@Paul, I edited the answer to provide a reference. Please don't forget to upvote my answer if you think it is useful. – Arturo Hernandez Nov 26 '13 at 18:49

Use a FileSystemWatcher

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Will I need Visual Studio? Can I use this from VBScript? – Liam Apr 17 '09 at 15:43
FileSystemWatcher is .Net so yes this solution would require Visual Studio. – Refracted Paladin Apr 17 '09 at 15:47

There is no utility or program the comes with Windows to do it. Some programming required.

As noted in another answer, .NET's FileSystemWatcher is the easiest approach.

The native API ReadDirectoryChangesW is rather harder to use (requires an understanding of completion ports).

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This question helped me a lot to understand the File Watcher System. I implemented ReadDirectoryChangesW to monitor a directory and all its sub directories and get the information about change in those directories.

I have written a blog post on the same, and I would like to share it so it may help someone who land up here for the same problem.

Win32 File Watcher Api to monitor directory changes.

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I came on this page while searching for a way to monitor filesystem activity. I took Refracted Paladin's post and the FileSystemWatcher that he shared and wrote a quick-and-dirty working C# implementation:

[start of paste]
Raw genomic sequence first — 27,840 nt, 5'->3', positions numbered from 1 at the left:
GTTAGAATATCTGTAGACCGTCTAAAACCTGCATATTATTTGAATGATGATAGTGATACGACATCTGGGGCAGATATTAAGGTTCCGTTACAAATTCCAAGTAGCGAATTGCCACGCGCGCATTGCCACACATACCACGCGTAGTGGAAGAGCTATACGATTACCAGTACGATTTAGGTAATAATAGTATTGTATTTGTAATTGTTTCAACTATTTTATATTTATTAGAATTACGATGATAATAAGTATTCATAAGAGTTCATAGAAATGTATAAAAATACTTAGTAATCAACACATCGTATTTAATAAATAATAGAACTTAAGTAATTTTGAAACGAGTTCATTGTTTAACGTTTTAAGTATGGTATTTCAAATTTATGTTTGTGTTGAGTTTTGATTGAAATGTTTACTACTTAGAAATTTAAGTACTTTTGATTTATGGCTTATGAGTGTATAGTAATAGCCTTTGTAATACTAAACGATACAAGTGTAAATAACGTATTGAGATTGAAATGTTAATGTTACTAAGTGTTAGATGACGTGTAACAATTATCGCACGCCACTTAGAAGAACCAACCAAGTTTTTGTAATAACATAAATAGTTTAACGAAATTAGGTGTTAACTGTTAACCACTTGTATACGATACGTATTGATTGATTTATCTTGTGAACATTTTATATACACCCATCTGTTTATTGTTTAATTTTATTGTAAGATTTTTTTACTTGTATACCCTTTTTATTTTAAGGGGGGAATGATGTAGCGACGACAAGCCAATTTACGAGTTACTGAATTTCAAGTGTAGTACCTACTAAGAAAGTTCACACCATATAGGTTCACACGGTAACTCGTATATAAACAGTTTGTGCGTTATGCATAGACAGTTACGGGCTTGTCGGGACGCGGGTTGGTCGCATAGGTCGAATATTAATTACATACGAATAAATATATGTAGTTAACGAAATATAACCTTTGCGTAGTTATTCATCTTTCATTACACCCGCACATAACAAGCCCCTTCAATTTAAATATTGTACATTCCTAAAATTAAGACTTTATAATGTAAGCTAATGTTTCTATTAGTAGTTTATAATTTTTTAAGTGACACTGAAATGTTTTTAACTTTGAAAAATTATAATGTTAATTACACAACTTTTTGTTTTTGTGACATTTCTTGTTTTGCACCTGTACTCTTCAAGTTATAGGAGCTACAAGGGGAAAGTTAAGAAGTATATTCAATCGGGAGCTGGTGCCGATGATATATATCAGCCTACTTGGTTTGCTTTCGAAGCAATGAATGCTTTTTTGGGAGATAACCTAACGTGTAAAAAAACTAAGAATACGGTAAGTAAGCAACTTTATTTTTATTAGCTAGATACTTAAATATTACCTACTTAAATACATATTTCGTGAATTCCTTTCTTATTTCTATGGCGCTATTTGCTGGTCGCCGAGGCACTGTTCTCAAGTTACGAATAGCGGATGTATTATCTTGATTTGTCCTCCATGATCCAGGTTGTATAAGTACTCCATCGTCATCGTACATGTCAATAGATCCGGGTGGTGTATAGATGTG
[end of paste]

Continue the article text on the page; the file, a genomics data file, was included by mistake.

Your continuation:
using System;
using System.IO;

namespace Folderwatch
    class Program
        static void Main(string[] args)

            //Based on

            string pathToFolder = string.Empty;
            string filterPath = string.Empty;
            const string USAGE = "USAGE: Folderwatch.exe PATH FILTER \n\n e.g.:\n\n Folderwatch.exe c:\\windows *.dll";

                pathToFolder = args[0];

            catch (Exception)
                Console.WriteLine("Invalid path!");

                filterPath = args[1];
            catch (Exception)
                Console.WriteLine("Invalid filter!");


            FileSystemWatcher watcher = new FileSystemWatcher();

            watcher.Path = pathToFolder;
            watcher.Filter = filterPath;

            watcher.NotifyFilter = NotifyFilters.Attributes | NotifyFilters.CreationTime | 
                NotifyFilters.DirectoryName | NotifyFilters.FileName | NotifyFilters.LastAccess | 
                NotifyFilters.LastWrite | NotifyFilters.Security | NotifyFilters.Size;

            // Add event handlers.
            watcher.Changed += new FileSystemEventHandler(OnChanged);
            watcher.Created += new FileSystemEventHandler(OnChanged);
            watcher.Deleted += new FileSystemEventHandler(OnChanged);
            watcher.Renamed += new RenamedEventHandler(OnRenamed);

            // Begin watching.
            watcher.EnableRaisingEvents = true;

            // Wait for the user to quit the program.
            Console.WriteLine("Monitoring File System Activity on {0}.", pathToFolder);
            Console.WriteLine("Press \'q\' to quit the sample.");
            while (Console.Read() != 'q') ;


        // Define the event handlers. 
        private static void OnChanged(object source, FileSystemEventArgs e)
            // Specify what is done when a file is changed, created, or deleted.
            Console.WriteLine("File: " + e.FullPath + " " + e.ChangeType);

        private static void OnRenamed(object source, RenamedEventArgs e)
            // Specify what is done when a file is renamed.
            Console.WriteLine("File: {0} renamed to {1}", e.OldFullPath, e.FullPath);

To use this, download Visual Studio (Express will do). The create a new C# console application called Folderwatch and copy and paste my code into your Program.cs.

As an alternative you could use Sys Internals Process Monitor: Process Monitor It can monitor the file system and a bunch more.